There are as many knowledgeable treatises as there are points of views on how Mohammad Rafi got to sing for the first time in a public function, how he came to down to Bombay, who all he met and how he went to record his first ever film song for a Punjabi film Gul Baloch [Sooniye Nee Heeriye Nee Yaad Ne Bahut Sataya –  duet with Zeenat Begum – Music director: Shyam Sundar ] and his FIRST Hindi film song Jab Dil Ho Kaabu Mein to Dildar Ki Aisi Taisi – a duet with G M Durrani – under the baton of Shyam Sundar for Gaon Ki Gori. The first that was recorded by Naushad in Rafi’s voice, a chorus, was from Pehle Aap.  The song was penned by Nazim Panipati. The song will also go in the records as Mohammad Rafi’s first patriotic song: Shri Arunkumar Deshmukh, while providing a good deal of other interesting information about this song has noted that Shyamkumar, Allauddin Naved and B. M. Vyas also have contributed in the song.

Hindustan Ke Hai Hum, Hai Hindustan Hamara

1945

Pandit Govindram, one of the then leading music director, teamed up with lyricist Ramesh Gupta for Hamara Sansar with what may be termed as a full-fledged 1st solo song. The experts may see that youthful rawness in Rafi’s voice but not in his singing prowess.:

Ae Dil-e-Nakaam Ab Jeene Ki Tamanna Chhod De

Firoz Nizami had three solos for Mohammad Rafi in Sharabati Ankhen. Each one was set to difficult tune and rising/dropping scales.  Tanvir Naqvi’s songs that I have selected is set to fast clip in the mukhada, but antara opens on a lower note before reverting to the fast clip.

Bahut Mukhtasar Hai Hamari Kahani… Jawani Muhabbat 

A year later Firoz Nizami will present Woh Apni Yaad Dilane Ko, in which Rafi will appear in a cameo performance on the screen. An icing on the cake will be duet with the then reigning queen Noor Jehan – Yaahan Badla Wafa Ka Bewafai Ke Siwa Kya Hai – were Rafi will match note-to-notes with Noor Jehan and thus score a first all-time hit – one of the many to come in not too distant future.

Hafeez Khan has composed a full of pathos song penned by Nakshab Jarachvi in Zeenat. Mohammad Rafi seems to bring out the feeling without being theatrical.

Haye Re Duniya …Kitni Dil Azar Hai Duniya, Jhuton Ka Darbar Hai Duniya

1946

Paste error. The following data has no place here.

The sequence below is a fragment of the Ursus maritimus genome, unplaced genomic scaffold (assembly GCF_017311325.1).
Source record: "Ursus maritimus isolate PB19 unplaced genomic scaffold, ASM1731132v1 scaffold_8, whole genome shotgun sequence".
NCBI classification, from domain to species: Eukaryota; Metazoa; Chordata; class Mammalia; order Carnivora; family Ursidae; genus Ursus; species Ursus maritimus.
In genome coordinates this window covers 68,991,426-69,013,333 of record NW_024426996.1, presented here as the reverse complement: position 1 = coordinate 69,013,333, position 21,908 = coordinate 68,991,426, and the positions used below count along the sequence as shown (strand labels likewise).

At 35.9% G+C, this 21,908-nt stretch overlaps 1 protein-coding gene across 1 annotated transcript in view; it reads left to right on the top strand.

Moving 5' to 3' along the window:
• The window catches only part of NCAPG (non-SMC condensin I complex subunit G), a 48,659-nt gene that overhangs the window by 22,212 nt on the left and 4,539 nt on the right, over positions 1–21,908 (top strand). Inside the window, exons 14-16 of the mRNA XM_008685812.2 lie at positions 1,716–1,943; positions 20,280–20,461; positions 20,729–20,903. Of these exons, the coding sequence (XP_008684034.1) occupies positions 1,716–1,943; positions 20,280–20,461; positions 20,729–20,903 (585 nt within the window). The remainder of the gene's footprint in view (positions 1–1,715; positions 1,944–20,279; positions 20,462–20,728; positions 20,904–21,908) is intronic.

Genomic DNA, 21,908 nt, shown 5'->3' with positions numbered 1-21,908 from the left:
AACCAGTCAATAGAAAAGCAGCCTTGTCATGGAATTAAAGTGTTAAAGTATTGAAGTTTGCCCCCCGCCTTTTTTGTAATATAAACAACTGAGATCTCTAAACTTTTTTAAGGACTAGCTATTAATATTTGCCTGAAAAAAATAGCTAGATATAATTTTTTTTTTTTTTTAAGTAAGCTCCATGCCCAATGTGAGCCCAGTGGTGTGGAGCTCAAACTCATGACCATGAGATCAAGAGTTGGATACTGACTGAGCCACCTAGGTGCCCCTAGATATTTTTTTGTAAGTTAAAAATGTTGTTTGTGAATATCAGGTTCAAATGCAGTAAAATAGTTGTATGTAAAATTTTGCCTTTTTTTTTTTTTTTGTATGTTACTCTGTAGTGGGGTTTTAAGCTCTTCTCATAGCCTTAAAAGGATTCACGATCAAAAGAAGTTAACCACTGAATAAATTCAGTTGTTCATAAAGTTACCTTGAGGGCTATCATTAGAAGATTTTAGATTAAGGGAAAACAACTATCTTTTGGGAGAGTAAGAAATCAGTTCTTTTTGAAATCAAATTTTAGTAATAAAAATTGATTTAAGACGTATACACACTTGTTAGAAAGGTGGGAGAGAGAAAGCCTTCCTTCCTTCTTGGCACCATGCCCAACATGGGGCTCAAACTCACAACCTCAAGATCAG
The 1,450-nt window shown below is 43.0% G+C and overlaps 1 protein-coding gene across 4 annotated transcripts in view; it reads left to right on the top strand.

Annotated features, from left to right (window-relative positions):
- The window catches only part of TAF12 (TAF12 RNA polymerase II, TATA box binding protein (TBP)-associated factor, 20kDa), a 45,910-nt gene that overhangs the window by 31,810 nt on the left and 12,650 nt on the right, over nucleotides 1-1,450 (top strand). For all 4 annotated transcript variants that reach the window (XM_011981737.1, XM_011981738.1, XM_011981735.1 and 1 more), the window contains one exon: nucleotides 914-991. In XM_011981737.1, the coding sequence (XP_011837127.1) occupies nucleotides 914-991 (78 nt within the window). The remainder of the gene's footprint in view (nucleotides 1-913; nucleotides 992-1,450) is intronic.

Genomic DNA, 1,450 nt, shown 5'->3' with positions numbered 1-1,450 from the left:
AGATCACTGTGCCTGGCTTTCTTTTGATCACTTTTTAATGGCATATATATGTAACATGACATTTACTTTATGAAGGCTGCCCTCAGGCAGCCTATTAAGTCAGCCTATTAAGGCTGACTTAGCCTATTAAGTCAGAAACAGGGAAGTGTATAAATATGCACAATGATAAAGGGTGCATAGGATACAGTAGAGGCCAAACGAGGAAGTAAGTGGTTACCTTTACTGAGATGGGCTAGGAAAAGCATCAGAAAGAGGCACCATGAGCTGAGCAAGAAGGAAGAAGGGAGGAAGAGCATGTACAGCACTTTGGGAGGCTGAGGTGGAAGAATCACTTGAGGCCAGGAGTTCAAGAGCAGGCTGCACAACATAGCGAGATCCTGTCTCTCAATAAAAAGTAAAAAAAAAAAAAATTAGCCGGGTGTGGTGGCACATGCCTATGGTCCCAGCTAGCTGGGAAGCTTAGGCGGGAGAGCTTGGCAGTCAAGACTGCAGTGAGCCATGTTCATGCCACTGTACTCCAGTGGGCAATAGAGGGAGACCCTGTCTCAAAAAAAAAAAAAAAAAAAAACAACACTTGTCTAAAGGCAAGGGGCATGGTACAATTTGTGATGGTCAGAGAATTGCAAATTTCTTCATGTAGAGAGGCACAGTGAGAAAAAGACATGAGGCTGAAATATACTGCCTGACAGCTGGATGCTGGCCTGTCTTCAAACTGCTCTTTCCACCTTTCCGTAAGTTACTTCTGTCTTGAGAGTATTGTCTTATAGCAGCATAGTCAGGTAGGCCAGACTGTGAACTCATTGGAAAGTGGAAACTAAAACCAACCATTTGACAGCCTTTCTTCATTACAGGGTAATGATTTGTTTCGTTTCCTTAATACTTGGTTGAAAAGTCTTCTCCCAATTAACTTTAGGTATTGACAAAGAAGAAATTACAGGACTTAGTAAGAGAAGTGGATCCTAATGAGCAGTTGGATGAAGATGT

S Quereshi has composed a slightly fast paced tune which is essentially in the nature of a traditional prayer. Shevan Rizvi has made required changes in the lyrics to suit the song to probably a 78-RPM record singing length duration. In the years to come, Mohammad Rafi will have developed a special forte for this genre.

Milta Hai Kya Namaaz Mein Sajde Mein Ja Ke Dekh Le

Shankar  Rao Vyas is quite an unknown name as far as my knowledge of Hindi Film Music goes.  In this Ghoonghat solo song written by Ramesh Gupta, we get to listen to Mohammad Rafi in his elements.

Bahoot Mayush Ho Kar Koocha-e-Qatil Se Hum Nikale

We have one more film in this year in which Shankar Rao Vyas – Mohammad Rafi combination is present. Not knowing which one would have come earlier, I have as well picked up a song written by Ramesh Gupta from Mera Geet.

Apas Ke Jhagadon Ne Dekho Bharat Barbad Kiya, Jinka Tha Mohtaj Jamana Aaj Inhe Mohtaj Kiya

Basheer Dehlvi has experimented with Mohammad Rafi’s ability to switch form very high octaves to very low octaves in the very beginning as well as in the very end of this solo song from Hawaii Khatola.

Meri Bighadi Huee Qismat Ka Naksha Dekhanewalo…. Hoton Ki Hasi Kya Hai, Kya Ashq Bahana Hai

https://www.youtube.com/watch?v=XVuyX7FsR9g

S N Tripathi has composed a Rafi solo for Mansarovar: Badhe Chalo Badhe Chalo Bahaduron . Unfortunately the soft copy of the song is still not available on net.

Rangbhoomi’s this composition by Prem Nath has been documented as a Mohammad Rafi Solo, But it has quite a distinct chorus as an accompanying component. @2.22 onwards, there is a female component also, purportedly led by Shamshad Begum.  Interesting in every antara, the beginning few words by Rafi sound quite different, till of course the line goes into what has now become Rafi’s signature style of rising to sudden high octave. The song is penned by Pt. Phani.